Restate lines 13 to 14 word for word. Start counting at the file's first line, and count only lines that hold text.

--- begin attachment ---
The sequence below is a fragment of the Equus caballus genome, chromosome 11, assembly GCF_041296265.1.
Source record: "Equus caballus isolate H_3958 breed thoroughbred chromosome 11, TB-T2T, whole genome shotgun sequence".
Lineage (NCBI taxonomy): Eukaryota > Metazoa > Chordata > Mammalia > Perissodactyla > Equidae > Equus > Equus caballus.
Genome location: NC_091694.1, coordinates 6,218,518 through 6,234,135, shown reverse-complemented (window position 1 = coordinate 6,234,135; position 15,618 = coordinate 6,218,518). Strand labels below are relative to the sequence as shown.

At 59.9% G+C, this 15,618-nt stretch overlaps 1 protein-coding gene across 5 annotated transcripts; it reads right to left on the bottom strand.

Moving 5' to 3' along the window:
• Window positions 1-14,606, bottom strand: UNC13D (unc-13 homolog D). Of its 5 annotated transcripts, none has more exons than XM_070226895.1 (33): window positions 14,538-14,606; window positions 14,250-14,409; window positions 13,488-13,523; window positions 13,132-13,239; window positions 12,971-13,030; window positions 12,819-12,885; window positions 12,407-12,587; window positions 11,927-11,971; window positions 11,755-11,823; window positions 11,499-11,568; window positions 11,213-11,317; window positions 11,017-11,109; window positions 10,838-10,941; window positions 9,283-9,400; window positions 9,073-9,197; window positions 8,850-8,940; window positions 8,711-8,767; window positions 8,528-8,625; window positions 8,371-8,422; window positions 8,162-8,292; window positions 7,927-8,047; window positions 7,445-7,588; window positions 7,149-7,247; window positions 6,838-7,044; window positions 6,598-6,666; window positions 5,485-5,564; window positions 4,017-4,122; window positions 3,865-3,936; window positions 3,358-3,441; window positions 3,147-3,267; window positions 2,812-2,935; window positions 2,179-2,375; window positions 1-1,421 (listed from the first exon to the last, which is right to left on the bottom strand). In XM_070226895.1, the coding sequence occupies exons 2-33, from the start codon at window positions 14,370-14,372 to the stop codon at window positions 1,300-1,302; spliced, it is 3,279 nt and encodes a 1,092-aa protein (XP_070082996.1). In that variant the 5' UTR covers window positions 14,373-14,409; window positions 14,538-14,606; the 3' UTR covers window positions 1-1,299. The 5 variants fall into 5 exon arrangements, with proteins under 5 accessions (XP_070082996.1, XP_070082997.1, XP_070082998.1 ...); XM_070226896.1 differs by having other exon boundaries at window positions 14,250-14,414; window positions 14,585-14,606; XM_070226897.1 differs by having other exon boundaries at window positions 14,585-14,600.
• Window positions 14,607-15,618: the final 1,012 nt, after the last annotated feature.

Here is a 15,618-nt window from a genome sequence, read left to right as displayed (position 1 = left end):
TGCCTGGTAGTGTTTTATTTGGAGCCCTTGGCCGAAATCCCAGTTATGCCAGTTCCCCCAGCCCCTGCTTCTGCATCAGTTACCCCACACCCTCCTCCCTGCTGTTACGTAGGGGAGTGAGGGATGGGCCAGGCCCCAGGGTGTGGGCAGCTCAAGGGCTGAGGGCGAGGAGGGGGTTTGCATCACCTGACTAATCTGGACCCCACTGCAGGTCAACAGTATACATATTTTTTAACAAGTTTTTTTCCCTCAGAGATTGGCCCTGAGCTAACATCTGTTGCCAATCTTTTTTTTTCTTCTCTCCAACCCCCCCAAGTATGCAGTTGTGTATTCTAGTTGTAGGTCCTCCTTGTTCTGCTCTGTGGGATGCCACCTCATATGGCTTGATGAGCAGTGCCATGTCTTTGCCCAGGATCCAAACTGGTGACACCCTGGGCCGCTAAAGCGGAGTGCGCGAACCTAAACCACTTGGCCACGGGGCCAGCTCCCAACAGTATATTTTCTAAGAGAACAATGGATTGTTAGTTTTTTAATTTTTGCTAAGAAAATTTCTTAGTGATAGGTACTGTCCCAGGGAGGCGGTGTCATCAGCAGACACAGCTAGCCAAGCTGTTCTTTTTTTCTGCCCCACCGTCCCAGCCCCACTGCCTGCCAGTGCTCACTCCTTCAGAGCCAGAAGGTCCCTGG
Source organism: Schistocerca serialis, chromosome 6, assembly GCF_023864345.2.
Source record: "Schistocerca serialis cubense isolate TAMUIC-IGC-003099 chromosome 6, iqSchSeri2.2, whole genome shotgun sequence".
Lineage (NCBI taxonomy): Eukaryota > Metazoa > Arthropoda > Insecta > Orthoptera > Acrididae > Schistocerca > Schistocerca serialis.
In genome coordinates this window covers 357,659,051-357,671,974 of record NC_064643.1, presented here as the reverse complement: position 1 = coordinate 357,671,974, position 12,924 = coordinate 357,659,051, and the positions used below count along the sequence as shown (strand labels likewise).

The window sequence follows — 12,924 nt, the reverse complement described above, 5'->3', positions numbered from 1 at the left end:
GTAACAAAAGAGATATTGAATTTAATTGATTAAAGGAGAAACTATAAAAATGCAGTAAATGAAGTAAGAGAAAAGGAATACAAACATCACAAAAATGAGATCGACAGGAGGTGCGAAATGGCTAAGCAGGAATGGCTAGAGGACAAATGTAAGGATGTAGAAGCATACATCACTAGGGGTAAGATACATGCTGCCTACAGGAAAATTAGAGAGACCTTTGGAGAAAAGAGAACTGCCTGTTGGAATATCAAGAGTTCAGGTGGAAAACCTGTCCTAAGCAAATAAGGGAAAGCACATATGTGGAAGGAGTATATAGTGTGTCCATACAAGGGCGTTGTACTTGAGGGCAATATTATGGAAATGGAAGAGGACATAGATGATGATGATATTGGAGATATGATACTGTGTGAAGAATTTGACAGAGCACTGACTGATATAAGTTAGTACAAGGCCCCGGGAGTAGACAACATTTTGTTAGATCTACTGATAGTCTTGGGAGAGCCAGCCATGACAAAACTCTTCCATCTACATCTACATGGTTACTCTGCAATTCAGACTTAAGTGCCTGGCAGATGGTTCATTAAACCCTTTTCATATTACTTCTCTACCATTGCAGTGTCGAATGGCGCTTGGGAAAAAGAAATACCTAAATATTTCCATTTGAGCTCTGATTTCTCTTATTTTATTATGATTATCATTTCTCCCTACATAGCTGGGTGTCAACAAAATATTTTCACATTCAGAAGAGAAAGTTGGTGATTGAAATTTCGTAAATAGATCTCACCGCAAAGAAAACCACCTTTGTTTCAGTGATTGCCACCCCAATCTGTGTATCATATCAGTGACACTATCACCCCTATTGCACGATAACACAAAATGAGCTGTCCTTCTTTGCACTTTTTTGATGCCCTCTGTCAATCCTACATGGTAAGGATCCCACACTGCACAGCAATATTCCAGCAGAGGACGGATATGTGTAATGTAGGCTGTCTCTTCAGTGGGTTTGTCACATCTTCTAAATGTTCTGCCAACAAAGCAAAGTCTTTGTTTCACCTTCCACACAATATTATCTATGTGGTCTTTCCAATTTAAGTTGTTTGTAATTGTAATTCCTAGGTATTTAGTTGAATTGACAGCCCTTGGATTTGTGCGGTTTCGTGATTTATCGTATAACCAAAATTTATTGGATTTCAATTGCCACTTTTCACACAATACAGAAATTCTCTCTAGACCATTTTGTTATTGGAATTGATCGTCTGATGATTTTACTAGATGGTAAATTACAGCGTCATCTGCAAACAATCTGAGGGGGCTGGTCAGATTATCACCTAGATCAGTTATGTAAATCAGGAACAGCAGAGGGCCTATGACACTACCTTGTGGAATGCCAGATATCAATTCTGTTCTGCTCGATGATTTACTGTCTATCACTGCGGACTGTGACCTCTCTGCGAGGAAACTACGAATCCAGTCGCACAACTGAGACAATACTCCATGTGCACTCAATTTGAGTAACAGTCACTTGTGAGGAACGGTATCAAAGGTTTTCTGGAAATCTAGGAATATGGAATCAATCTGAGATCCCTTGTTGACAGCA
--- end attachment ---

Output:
Lineage (NCBI taxonomy): Eukaryota > Metazoa > Arthropoda > Insecta > Orthoptera > Acrididae > Schistocerca > Schistocerca serialis.
In genome coordinates this window covers 357,659,051-357,671,974 of record NC_064643.1, presented here as the reverse complement: position 1 = coordinate 357,671,974, position 12,924 = coordinate 357,659,051, and the positions used below count along the sequence as shown (strand labels likewise).